Corruption scandal ‘damaging’ EU’s credibility, bloc chief admits

European Union flag is brought into Ukraine's Parliament

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The corruption scandal ravaging the European Union is damaging the bloc’s credibility, Charles Michel has said. MEPs careers remain in the balance as fingers are pointed at Qatari officials accused of bribing them to play down labour rights concerns ahead of the World Cup.

The Parliamentary Socialists and Democrats (S&D) group – which unites centre-left parties across member states – is at the centre of the controversy. It’s a considerable blow to the bloc as the S&D is the second-largest group in the 705-seat assembly even after losing more than 30 seats in the last election.

Following months of investigations, police have so far launched more than 20 raids, mostly in Belgium but also in Italy. Hundreds of thousands of euros have been found in Brussels: at an apartment and in a suitcase at a hotel not far from the parliament.

Mobile telephones, computer equipment and the data of 10 parliamentary assistants were seized.

Taking to Twitter, Belgian Justice Minister Vincent Van Quickenborne described what he calls the “Qatargate” investigation as a “game changer.” It was achieved, he said, “partly thanks to years of work by State Security,” the country’s intelligence agency.

European Council President Charles Michel said the scandal is “dramatic and damaging for the credibility of the European Union”.

He told Politico: “We first need to learn lessons from this and come up with a package of measures to avoid such things — to prevent corruption in the future.”

The scandal, he claims, is “making it even more difficult for us to focus on the economic and energy crises that impact the lives of European citizens right now”.

Qatar rejects allegations that it’s involved. The Gulf country that’s hosting the soccer World Cup has gone to considerable trouble to boost its public image and defend itself against extensive criticism in the West over its human rights record.

No one answers the door or the phone at the offices of the two campaign groups linked to a cash-for-favours corruption scandal at the European Union’s parliament, allegedly involving Qatar.

No Peace Without Justice (NPWJ), a pro-human rights and democracy organisation, and Fight Impunity, which seeks to bring rights abusers to book, share the same address, on prime real estate in the governmental quarter of the Belgian capital.

The heads of the two organisations are among four people charged since December 9 with corruption, participation in a criminal group and money laundering. Prosecutors suspect certain European MEPs and aides “were paid large sums of money or offered substantial gifts to influence parliament’s decisions.” The groups themselves do not seem to be under suspicion.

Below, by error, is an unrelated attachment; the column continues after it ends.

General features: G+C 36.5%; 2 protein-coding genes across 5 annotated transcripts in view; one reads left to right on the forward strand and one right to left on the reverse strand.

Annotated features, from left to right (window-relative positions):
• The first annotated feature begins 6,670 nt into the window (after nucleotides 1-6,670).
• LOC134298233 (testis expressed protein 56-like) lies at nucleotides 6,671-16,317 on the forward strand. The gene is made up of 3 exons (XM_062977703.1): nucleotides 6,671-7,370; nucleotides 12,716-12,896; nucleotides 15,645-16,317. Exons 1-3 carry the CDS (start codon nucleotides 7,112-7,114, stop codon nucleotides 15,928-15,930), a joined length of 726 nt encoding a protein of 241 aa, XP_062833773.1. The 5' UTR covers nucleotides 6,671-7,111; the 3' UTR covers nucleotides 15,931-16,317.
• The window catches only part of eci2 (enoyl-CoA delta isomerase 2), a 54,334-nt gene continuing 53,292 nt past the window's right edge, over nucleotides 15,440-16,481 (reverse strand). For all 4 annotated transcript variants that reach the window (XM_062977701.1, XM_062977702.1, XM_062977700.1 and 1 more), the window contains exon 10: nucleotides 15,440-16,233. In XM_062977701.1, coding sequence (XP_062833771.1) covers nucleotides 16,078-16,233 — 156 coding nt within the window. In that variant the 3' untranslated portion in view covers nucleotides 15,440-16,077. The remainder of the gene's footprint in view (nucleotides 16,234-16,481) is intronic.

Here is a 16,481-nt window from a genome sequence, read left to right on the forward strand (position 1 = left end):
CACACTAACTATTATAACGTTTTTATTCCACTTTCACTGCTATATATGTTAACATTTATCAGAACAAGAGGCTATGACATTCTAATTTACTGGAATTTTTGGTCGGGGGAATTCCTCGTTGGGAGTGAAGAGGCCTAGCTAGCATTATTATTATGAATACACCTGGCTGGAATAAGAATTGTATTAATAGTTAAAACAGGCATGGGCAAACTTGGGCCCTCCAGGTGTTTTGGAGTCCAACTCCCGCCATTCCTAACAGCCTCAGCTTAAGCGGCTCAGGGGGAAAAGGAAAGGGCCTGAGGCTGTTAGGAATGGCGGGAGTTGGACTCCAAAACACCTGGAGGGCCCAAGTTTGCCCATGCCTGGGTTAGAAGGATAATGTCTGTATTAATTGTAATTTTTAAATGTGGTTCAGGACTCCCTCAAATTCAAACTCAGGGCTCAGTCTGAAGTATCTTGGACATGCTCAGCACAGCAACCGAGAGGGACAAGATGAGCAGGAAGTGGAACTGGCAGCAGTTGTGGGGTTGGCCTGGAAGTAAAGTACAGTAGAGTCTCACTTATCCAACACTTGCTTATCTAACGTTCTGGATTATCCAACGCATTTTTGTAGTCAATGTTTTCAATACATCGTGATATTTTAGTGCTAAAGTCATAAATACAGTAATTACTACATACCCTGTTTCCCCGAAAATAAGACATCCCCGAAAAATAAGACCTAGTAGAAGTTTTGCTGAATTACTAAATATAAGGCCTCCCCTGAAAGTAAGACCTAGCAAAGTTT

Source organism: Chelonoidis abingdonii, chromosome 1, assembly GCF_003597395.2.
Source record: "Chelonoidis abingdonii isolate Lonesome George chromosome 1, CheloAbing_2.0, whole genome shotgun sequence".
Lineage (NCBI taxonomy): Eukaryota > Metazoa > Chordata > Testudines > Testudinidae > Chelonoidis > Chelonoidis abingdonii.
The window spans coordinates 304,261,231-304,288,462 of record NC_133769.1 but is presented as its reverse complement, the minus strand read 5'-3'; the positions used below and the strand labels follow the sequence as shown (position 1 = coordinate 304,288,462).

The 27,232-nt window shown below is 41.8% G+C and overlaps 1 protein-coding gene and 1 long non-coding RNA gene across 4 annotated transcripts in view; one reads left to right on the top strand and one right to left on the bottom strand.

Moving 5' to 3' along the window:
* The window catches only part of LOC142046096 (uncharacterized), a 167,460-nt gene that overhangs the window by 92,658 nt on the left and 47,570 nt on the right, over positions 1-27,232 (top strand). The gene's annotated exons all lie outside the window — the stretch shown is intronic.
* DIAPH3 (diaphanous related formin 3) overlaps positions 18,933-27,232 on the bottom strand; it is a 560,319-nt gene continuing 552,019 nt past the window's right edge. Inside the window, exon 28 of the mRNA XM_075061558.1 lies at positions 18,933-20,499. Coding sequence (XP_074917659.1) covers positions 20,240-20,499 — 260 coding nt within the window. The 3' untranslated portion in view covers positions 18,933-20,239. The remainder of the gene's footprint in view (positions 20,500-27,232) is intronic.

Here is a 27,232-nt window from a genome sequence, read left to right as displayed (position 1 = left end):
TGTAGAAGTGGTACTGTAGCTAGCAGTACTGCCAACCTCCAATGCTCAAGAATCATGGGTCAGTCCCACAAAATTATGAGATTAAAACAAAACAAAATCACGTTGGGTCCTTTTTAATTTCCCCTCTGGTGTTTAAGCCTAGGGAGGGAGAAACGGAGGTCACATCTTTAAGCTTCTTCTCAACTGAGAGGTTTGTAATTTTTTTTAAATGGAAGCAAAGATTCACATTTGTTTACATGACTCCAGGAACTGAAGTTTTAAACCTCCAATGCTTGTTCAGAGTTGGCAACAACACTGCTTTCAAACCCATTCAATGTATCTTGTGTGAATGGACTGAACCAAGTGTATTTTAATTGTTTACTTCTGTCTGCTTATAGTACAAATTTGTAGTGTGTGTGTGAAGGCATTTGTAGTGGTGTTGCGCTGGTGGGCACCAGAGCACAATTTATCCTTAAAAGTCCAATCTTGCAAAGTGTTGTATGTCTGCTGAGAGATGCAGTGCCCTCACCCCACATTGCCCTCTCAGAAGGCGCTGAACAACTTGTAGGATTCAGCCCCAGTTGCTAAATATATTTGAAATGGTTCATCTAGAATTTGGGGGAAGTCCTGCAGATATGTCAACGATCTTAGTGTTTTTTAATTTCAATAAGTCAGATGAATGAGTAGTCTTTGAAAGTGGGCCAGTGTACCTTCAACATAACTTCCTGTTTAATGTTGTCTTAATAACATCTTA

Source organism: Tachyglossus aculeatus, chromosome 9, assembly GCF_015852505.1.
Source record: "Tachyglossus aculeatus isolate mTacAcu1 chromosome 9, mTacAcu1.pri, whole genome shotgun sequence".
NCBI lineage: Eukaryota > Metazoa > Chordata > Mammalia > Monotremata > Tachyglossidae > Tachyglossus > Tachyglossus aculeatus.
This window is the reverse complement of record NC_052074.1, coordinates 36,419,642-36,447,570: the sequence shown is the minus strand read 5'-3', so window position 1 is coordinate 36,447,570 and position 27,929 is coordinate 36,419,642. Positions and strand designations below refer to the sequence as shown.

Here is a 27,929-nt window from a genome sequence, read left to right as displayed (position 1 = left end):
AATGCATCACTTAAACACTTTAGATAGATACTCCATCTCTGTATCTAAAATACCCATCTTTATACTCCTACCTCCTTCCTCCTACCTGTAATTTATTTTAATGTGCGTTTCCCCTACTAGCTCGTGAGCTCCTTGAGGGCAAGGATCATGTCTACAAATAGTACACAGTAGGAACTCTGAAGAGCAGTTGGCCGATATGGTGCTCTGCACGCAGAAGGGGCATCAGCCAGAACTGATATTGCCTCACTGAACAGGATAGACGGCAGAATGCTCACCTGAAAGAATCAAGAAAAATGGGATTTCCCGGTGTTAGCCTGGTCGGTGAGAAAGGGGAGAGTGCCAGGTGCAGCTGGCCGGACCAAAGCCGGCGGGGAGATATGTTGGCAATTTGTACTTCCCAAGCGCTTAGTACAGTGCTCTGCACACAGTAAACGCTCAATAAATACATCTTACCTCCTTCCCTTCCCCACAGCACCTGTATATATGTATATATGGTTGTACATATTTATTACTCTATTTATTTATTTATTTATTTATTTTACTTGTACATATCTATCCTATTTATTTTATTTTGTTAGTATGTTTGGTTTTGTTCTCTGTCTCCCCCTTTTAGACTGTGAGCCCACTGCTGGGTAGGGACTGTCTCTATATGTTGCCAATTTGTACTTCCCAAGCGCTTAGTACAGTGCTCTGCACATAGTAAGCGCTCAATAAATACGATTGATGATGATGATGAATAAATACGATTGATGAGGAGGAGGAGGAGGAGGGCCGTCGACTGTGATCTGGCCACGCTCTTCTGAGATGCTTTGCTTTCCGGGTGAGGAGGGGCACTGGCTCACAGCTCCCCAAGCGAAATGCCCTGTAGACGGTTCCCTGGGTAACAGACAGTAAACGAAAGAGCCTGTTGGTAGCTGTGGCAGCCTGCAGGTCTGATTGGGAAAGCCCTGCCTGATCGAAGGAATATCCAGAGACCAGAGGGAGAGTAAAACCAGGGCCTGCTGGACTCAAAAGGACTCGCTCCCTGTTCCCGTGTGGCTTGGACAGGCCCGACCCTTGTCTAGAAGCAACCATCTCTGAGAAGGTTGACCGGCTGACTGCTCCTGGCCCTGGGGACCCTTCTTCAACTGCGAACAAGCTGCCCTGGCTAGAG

The lawyer for Fight Impunity President Pier Antonio Panzeri is not talking. He declined to comment about his client’s role in an affair that has shaken the European Parliament and halted the assembly’s work on Qatar-related files.

The secretary-general of NPWJ, Niccolo Figa-Talamanca, has left jail but must wear an electronic monitoring bracelet. On its Italian website, after he stepped down, the group praised his work, saying it hopes “the ongoing investigation will demonstrate the correctness of his actions.”

Charged along with them are Eva Kaili, who was removed as an EU parliament vice president after the charges were laid, and her partner Francesco Giorgi, a parliamentary assistant. Pictures they’ve posted on social media project the image of an attractive and ambitious Mediterranean jet-set couple.

According to what Italian newspaper La Repubblica and Belgian daily Le Soir said were transcripts of his December 10 statements to prosecutors, Giorgi allegedly confessed to managing money on behalf of an “organisation” led by Panzeri that dealt with Qatari and Moroccan representatives.

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“I did it all for money, which I needed,’’ Giorgi told prosecutors, according to La Repubblica. He tried to protect his partner Kaili, a 44-year-old Greek former TV presenter with whom he has an infant daughter, asking that she be released from jail. Kaili’s lawyer has said she knew nothing about the money.

Giorgi arrived in Belgium in 2009. He made a career at the parliament with the centre-left Socialists and Democrats (S&D) group. He met Panzeri, at the time an MEP, at a conference. “I asked him to give me an internship, and he did,” Giorgi said in his statement.

Panzeri became his mentor, made him an assistant and introduced him around, the Italian newspaper said. Giorgi expressed relief that the scheme had been uncovered. He described himself as a simple person who got in over his head due to a moral obligation he felt toward Panzeri.

Up until his arrest, Giorgi worked as an assistant for another S&D lawmaker, Andrea Cozzolino. Italy’s centre-left Democratic Party suspended Cozzolino on Friday while the probe goes on. He temporarily withdrew from the S&D.

In Italy last weekend, Panzeri’s wife, Maria Dolores Colleoni, and daughter, Silvia Panzeri, were taken into custody on a European arrest warrant. A court in Brescia ordered them to be placed under house arrest.

On Friday, a Milan judicial source confirmed to AP that €17,000 were seized during a search of Panzeri’s house, where his wife is staying, in Calusco d’Adda in the Bergamo province northeast of Milan. Police also seized computers, cell phones, watches and documents.

Police separately found a key to a safe deposit box in the house of Giorgi’s parents in the Milan suburb of Abbiategrasso, leading investigators to discover €20,000 in cash.

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